• We need an umbrella organisation to collate all the good things that are happening in Dundee, with just one place to access all types of information.  Many people are unaware of the important things happening in Dundee.
  • Dundee residents and workers should be given the chance to make an input to the vision for the city.

Arts, Culture, Sport and Health

  • It’s difficult to quantify the impact of the arts in Dundee.  Different activities promote well-being in different ways and the arts should be an inclusive process.  For example, we need to make the Science Centre and other cultural attractions more meaningful for all Dundee citizens.
  • Sport has made a positive impact in Dundee and can be measured by improvements in health.
  • Health is also a key issue for Dundee – poor health goes hand-in-hand with poverty.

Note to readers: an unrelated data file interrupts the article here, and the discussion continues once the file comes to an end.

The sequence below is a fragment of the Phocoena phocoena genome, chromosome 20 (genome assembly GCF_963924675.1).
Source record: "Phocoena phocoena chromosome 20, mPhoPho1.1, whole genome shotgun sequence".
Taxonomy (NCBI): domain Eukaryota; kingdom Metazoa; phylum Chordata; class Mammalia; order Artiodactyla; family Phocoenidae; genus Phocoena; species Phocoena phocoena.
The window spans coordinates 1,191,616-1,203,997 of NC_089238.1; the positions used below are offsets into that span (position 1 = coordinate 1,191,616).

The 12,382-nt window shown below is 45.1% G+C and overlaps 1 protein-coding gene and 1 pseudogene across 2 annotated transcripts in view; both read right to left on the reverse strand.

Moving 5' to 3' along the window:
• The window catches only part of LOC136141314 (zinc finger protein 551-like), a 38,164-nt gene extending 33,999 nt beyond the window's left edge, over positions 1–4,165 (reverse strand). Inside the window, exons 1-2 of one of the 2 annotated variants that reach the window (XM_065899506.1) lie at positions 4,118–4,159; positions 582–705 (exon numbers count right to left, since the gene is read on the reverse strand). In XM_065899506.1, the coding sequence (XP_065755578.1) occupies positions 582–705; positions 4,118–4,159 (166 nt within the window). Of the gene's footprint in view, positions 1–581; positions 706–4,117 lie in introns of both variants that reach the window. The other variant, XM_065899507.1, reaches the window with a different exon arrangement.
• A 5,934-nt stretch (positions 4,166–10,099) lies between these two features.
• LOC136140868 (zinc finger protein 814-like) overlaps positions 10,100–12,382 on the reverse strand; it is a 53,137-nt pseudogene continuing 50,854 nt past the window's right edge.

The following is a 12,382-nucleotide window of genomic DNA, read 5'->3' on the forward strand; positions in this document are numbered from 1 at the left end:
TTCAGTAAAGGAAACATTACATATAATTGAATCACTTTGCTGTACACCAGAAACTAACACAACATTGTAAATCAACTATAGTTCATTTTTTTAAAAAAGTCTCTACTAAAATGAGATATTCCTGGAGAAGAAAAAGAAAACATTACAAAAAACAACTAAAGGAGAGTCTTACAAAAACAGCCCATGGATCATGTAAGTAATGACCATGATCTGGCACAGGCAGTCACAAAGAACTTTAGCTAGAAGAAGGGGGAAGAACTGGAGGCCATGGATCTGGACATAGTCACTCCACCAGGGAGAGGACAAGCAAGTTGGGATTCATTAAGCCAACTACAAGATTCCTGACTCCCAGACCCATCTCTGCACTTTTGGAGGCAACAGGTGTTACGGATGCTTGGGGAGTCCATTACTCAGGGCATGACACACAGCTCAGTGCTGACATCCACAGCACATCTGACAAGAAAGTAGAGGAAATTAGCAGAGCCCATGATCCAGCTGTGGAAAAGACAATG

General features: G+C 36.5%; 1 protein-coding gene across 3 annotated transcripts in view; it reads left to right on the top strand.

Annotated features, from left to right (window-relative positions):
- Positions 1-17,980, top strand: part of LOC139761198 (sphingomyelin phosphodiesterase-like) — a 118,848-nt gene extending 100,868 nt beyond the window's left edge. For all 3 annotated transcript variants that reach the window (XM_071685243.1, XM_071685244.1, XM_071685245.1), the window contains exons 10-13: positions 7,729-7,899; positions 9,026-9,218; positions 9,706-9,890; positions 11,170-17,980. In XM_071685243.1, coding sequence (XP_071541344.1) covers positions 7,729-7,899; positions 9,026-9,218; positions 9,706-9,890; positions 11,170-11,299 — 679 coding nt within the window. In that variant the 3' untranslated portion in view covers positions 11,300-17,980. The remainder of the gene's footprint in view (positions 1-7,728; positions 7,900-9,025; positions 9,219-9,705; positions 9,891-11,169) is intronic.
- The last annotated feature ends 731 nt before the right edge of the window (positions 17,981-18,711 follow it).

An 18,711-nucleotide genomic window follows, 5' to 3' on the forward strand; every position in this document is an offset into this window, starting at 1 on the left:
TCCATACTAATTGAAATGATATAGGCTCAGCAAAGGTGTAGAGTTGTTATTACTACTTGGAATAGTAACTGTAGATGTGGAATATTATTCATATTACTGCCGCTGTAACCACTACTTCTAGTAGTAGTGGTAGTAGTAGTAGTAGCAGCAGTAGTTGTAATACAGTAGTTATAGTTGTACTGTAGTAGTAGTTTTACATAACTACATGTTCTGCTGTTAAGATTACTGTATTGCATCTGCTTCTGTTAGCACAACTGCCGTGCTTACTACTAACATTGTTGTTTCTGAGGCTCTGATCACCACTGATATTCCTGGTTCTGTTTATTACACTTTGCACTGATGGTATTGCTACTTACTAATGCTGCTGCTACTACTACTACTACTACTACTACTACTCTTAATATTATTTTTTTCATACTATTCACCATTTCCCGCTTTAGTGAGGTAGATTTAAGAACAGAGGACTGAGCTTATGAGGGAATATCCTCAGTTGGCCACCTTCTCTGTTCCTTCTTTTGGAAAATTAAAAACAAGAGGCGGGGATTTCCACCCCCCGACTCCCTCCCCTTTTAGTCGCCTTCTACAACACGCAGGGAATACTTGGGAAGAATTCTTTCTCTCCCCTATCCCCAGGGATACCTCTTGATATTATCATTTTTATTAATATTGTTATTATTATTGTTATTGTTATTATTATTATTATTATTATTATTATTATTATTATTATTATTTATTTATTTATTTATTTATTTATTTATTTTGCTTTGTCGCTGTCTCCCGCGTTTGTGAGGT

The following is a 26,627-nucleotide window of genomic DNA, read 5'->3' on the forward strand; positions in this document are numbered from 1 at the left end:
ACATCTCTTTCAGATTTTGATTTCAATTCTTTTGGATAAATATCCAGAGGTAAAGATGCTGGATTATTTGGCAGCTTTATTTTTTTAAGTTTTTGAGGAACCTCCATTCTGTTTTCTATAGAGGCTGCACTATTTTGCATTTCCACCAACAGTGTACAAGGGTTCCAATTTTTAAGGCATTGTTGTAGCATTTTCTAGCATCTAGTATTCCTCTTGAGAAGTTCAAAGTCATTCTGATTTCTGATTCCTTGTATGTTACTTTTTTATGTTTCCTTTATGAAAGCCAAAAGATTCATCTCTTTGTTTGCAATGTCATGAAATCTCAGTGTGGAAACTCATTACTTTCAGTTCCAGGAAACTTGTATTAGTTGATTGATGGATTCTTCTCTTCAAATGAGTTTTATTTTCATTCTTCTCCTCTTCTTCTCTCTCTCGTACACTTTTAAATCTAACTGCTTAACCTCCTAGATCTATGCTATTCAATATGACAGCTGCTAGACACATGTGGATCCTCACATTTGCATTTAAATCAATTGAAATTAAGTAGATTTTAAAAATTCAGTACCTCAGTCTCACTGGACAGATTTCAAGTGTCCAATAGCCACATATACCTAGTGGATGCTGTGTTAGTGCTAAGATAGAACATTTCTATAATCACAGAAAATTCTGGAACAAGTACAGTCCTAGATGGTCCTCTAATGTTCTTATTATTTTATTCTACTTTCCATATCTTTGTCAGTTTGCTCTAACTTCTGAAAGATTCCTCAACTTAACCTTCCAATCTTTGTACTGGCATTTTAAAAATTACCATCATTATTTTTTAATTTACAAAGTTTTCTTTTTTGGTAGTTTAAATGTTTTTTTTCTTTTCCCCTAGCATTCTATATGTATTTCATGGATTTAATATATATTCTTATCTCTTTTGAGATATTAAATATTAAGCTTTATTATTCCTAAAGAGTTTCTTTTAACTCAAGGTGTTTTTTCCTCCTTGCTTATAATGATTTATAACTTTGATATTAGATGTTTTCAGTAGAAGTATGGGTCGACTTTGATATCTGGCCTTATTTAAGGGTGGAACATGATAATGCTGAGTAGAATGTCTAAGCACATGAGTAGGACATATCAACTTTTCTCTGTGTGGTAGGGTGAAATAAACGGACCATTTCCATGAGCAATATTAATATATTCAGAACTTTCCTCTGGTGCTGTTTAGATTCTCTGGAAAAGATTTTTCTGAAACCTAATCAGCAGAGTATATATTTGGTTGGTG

Question 2 – What do we need to do now?

  • We must ‘talk up’ Dundee, not vice versa, and challenge negative stereotypes. We should all become conscious ambassadors for Dundee, like Eddie Mair and Lorraine Kelly.
  • Dundee needs to develop, renew and sustain partnerships across the city, using an evidence-based approach.
  • We should provide more opportunities for people to engage in different forms of dialogue on a range of issues.  A good current example are the café science sessions at Borders and the Science Centre (see www.cafesciencedundee.co.uk).
  • Networks like Go Dundee can help us to come to a more balanced view on how to tackle negative issues in a positive way. Everyone attending a Go Dundee event should go out and get another 10 people to join Go Dundee.  We should share contacts within the groups at Go Dundee events.  Make the presentations from this event available to everyone.  We should organise Go Dundee community events.